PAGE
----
So what is science? Well, that's a profound question that really requires years of study (in philosophy and history, not in any science discipline per se). Let me just say this for now... While we often know science when we see it, there is no line of demarcation--no set of necessary and sufficient criteria--that separates science from non-science. And whereas it has thus far proved impossible to adequately define science, it is quite simple to demonstrate that the view known as scientism--the idea that so-called science is the only true source of knowledge--is logically absurd.

(A common mistake is to equate any knowledge gained through our senses with scientific knowledge. Such a definition of science is recognized as much too broad to have any value. People have always used, and continue to use, their senses at every moment of their lives, yet we do not think of ourselves as continually engaged in science.)


Anonymous said...


I have often used a definition of science as an approach that falsifies the claims of previous scientists. Copernicua, Kepler, Galileo and Newton falsified the geocentric theory. Then the space program added further evidence to falsify the geocentric theory. Most science teachers I meet talk about the currently prevailing thery.

The Supreme Court is currently operating under a definition of science that is quite closed. They are interpreting legal claims based on a definition that supports natural materialism.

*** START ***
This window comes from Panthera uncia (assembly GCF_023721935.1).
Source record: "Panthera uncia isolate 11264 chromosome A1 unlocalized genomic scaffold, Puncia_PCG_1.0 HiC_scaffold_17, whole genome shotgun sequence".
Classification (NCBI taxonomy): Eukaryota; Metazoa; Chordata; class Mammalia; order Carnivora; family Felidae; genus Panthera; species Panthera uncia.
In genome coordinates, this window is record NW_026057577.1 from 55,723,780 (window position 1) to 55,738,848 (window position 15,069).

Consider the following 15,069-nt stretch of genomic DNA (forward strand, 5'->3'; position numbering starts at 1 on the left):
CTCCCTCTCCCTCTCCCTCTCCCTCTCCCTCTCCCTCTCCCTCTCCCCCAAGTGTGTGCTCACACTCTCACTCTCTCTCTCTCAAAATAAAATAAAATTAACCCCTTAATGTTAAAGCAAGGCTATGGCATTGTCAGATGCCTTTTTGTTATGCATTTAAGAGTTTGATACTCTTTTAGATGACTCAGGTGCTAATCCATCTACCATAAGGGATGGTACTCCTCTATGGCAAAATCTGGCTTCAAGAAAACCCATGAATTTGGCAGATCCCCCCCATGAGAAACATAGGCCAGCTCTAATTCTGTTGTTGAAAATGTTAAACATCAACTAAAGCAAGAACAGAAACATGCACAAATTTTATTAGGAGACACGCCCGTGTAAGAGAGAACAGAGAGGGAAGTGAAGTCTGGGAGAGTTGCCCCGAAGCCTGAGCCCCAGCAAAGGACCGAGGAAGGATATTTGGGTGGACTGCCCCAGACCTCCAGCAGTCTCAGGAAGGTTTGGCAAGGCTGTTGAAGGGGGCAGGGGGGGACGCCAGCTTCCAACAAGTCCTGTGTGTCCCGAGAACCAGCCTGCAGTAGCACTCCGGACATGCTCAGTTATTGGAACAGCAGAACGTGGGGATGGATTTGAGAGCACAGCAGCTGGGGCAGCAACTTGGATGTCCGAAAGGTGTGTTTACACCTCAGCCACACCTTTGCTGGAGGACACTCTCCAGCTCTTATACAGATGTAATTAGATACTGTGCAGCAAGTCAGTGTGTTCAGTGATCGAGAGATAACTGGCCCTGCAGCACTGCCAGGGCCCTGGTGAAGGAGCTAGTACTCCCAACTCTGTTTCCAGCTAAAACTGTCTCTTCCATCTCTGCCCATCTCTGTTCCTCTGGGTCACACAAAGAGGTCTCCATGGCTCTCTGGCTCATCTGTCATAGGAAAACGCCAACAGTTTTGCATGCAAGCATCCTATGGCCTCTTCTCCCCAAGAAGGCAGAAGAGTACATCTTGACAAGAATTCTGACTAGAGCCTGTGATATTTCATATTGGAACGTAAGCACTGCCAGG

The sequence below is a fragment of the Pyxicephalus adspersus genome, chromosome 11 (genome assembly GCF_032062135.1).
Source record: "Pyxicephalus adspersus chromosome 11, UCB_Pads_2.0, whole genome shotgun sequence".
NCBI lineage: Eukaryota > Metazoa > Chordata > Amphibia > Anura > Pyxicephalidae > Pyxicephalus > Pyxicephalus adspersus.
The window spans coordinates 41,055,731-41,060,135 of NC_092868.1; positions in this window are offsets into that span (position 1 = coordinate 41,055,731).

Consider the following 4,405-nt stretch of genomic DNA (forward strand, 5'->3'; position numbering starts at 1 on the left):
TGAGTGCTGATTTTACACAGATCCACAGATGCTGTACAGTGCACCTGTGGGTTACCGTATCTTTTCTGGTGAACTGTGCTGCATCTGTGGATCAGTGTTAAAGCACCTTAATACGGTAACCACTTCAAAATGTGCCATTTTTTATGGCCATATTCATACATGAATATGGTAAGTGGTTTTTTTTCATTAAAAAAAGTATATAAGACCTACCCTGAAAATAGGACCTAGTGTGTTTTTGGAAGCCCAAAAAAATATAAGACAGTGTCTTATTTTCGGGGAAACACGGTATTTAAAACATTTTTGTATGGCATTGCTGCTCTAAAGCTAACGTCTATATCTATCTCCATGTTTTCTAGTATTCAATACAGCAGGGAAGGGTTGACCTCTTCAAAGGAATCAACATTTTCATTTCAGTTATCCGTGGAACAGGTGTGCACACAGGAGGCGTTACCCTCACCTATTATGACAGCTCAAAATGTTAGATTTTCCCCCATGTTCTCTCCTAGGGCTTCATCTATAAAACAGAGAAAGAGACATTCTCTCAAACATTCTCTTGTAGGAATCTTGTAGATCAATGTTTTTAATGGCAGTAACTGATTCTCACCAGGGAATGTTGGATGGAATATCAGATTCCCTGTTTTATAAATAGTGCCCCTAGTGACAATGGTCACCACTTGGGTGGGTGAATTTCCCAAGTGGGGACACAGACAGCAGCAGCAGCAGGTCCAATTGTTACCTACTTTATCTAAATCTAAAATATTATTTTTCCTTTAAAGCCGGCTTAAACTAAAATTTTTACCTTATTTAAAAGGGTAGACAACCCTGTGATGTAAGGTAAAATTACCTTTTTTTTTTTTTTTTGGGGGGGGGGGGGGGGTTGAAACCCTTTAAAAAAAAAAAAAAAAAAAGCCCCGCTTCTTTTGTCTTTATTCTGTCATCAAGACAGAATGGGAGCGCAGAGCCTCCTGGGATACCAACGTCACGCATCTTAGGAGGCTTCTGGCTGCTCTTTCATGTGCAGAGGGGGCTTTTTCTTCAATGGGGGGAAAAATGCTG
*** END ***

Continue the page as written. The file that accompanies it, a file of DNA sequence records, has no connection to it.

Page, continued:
I urge you to be clearer about your definition of science. Using the Courts principle for identifying pornography as the mechanism for identifying science is much too fuzzy. To say that we know it when we see it suggests that we all collectively have a community standard for science. Is there such a communal understanding?

I am in favor of a broader interpretation of science. Science investigates evidence and seeks after the best current answer.

David Dore

Rick Gerhardt said...

Hi David:

My whole point is that there is no definition of science that passes muster. Your definition--"Science investigates evidence and seeks after the best answer"--is inadequate simply because there are a whole lot of other disciplines that we don't think of as science that do the same thing.

The school teacher who examines the trail of spitballs in an effort to determine who is the culprit in her 6th period class is investigating evidence and seeking after the best answer, but we don't usually say that she is acting as a scientist.

So, the chemist is doing science, and the watercolor artist is not. But what about intelligent design theory? Is it scientific? The courts have thus far said no, but their position is without any rational support. In fact, philosophers of science unanimously recognize that ID is a scientific theory, and that primarily because of its subject matter (living things, physical things).

So I'm okay with not being able to define science (but recognizing it when I see it) because the very best philosophers of science likewise cannot define it.

Thanks for reading!